Labour must do much more to tackle anti-Semitism in party – Sadiq Khan

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London mayor Sadiq Khan has called for Labour to do “much more” to tackle anti-Semitism in the party as he told of his anger over the problem.

Jeremy Corbyn is facing fresh criticism over his failure to tackle hostility to Jews following a report that the party has a backlog of 74 cases that are still to be dealt with.

Mr Khan said he was “angry” that friends of his who are Jewish felt they did not have a home in the party and the issue had left him “heartbroken”.

He told BBC Radio 4’s The World At One: “I’m appalled and heartbroken that Londoners of Jewish faith don’t feel the Labour Party’s for them.

“I think the Labour Party needs to do much more. It’s the Labour Party’s responsibility.

“Jeremy is the leader but it’s the Labour Party’s responsibility to take decisive, swift action against those members of our party against whom allegations have been made.”

Prime Minister Theresa May called for MPs to eradicate racial hatred when she spoke during Prime Minister's Questions (PA)
Prime Minister Theresa May called for MPs to eradicate racial hatred when she spoke during Prime Minister’s Questions (PA)

She told the Commons: “I think there should be a very clear message from all of us in this House that there is no place for racial hatred, for hate crime, in our society – this should not be part of our society.

“Whether it is Islamophobia or anti-Semitism, this is something we should all stand up against and do our best to eradicate from our society.”

A Labour source quoted by the Daily Mail said some of the complaints about anti-Semitic behaviour in the party dated back two years and included some of the “most shocking and blatant” examples of anti-Jewish sentiment.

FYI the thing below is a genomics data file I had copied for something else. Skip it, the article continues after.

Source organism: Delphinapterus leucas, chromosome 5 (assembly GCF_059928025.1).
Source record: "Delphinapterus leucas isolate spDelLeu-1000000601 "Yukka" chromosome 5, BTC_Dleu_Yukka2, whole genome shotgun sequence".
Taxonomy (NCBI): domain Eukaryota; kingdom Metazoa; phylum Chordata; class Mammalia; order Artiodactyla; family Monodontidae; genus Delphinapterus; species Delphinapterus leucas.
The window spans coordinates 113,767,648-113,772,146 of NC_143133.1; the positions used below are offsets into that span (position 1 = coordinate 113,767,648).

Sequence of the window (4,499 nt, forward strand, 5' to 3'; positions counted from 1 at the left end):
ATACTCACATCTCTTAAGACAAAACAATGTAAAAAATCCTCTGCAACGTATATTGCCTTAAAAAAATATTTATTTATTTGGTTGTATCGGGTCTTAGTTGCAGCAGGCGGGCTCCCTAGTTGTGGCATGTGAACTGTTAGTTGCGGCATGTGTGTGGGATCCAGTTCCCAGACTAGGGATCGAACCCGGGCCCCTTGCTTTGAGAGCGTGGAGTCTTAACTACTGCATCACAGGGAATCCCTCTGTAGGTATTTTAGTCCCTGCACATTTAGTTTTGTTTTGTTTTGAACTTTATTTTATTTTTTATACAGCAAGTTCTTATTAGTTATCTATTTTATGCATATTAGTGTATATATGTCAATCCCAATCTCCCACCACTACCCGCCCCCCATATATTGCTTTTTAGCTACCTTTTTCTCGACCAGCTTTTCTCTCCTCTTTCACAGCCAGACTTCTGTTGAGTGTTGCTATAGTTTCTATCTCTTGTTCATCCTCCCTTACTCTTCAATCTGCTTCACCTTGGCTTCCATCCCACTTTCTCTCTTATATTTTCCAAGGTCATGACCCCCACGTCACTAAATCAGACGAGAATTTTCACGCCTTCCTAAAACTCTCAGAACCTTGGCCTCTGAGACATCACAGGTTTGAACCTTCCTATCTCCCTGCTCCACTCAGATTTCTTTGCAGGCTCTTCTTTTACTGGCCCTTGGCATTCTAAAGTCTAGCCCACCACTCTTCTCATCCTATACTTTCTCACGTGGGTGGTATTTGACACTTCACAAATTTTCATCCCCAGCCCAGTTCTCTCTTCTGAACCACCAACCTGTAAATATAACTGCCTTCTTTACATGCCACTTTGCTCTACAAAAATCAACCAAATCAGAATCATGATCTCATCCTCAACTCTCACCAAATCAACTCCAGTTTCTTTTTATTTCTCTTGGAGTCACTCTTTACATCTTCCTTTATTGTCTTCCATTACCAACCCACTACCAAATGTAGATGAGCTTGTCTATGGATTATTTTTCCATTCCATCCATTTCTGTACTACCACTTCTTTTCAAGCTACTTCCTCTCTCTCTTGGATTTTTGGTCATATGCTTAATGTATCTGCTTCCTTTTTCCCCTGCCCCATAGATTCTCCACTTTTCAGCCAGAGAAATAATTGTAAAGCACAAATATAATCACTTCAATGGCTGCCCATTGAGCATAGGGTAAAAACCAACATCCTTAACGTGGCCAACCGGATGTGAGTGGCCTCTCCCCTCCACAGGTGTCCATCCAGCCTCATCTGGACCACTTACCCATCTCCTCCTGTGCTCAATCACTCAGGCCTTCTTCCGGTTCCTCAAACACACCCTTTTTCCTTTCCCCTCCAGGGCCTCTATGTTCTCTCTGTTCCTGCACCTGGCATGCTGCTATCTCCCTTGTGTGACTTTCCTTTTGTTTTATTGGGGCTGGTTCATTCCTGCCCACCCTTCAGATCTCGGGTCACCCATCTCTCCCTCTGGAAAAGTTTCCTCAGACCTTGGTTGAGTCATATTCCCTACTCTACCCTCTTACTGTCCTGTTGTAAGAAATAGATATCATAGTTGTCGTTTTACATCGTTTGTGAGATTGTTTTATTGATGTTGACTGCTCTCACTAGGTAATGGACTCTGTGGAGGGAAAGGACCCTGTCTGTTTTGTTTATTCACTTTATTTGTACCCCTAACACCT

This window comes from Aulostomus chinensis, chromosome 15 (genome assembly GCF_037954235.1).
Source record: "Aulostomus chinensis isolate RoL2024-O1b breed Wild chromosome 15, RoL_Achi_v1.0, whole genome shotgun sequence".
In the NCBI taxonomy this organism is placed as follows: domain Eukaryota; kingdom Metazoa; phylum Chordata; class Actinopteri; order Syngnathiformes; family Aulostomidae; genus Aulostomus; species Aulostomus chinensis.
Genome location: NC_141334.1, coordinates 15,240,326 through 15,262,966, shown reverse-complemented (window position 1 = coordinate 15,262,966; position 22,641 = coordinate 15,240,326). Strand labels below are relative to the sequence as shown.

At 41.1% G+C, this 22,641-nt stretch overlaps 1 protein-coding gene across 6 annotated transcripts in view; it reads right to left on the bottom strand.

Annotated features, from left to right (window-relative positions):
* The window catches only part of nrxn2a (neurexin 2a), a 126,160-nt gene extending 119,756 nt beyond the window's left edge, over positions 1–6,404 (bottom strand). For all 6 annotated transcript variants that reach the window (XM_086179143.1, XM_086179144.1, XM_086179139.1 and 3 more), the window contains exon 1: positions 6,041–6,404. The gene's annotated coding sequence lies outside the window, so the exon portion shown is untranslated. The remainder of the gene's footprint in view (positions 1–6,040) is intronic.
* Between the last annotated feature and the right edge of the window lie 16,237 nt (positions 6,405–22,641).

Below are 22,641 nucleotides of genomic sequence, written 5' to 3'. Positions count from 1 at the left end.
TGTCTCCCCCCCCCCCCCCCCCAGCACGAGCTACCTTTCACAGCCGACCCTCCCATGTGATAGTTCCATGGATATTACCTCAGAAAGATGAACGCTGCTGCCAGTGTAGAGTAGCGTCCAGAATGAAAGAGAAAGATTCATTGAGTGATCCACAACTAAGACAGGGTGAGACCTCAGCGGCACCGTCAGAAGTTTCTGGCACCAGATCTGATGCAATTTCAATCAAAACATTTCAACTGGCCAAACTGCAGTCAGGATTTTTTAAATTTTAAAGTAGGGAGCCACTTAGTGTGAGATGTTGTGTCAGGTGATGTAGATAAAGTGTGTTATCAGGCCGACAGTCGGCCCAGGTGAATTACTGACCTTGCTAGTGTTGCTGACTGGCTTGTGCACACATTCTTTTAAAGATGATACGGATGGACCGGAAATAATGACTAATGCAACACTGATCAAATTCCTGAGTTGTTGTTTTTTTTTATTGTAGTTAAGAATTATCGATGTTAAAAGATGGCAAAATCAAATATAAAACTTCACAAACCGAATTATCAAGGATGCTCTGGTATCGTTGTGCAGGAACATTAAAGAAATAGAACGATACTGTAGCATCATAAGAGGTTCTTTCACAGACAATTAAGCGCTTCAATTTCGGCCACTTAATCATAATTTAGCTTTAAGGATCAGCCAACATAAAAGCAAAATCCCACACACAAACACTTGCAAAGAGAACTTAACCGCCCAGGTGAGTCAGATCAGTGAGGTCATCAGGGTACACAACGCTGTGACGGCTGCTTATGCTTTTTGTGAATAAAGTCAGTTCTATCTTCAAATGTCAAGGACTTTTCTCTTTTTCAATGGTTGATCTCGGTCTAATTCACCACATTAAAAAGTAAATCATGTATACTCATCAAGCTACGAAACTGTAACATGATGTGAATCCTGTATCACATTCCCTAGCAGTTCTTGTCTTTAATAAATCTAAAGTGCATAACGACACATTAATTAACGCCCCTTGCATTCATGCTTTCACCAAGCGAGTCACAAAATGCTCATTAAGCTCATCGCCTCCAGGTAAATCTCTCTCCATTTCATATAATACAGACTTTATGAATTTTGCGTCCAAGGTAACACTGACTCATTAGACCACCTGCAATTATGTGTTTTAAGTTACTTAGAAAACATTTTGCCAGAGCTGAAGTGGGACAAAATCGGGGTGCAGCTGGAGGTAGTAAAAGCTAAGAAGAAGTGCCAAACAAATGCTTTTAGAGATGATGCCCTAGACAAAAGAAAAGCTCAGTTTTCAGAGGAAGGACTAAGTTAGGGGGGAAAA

The party said the number of “live” cases represented around 0.01% of the Labour membership.

A spokesman said that any complaints of anti-Semitism were dealt with “extremely seriously” and were fully investigated.

Mr Corbyn acknowledged on Monday that the party had been “too slow” in dealing with cases of anti-Semitism, and apologised for the “hurt” it had caused.

His admission followed an unprecedented letter from the Board of Deputies of British Jews and the Jewish Leadership Council accusing him of siding with anti-Semites “again and again”.

The Mail quoted a Labour source as saying: “Many of these cases include the most shocking and blatant anti-Semitism that would make even a committed Nazi blush.

“From Holocaust denial to outright hatred of Jewish people, these views should not be tolerated anywhere in society let alone Jeremy Corbyn’s Labour Party.”

In response to the claims, a Labour Party spokesman said: “The Labour Party is committed to challenging and campaigning against anti-Semitism in all its forms.

“Any complaints of anti-Semitism are taken extremely seriously. These are fully investigated in line with our rules and procedures and any appropriate disciplinary action taken.”

Labour MPs Wes Streeting, co-chairman of the All Party Parliamentary Group on British Jews, and John Mann, chairman of the All Party Parliamentary Group against Anti-Semitism, have written to Mr Corbyn to urge him to take action to tackle “this poison in our ranks”.

Posting a copy of the letter on Twitter, Mr Streeting said: “@jeremycorbyn’s statement on Monday has not been heeded by all those claiming to support him. @JohnMannMP and I have written about the abuse that’s taken place in the last 48 hours and the action that’s needed.”

The letter warns that there must be a “turning point for our Party on anti-Semitism”, and says Mr Corbyn should meet with Jewish colleagues and “send a message of solidarity” to all Jewish members demanding that social media abuse against them ends.

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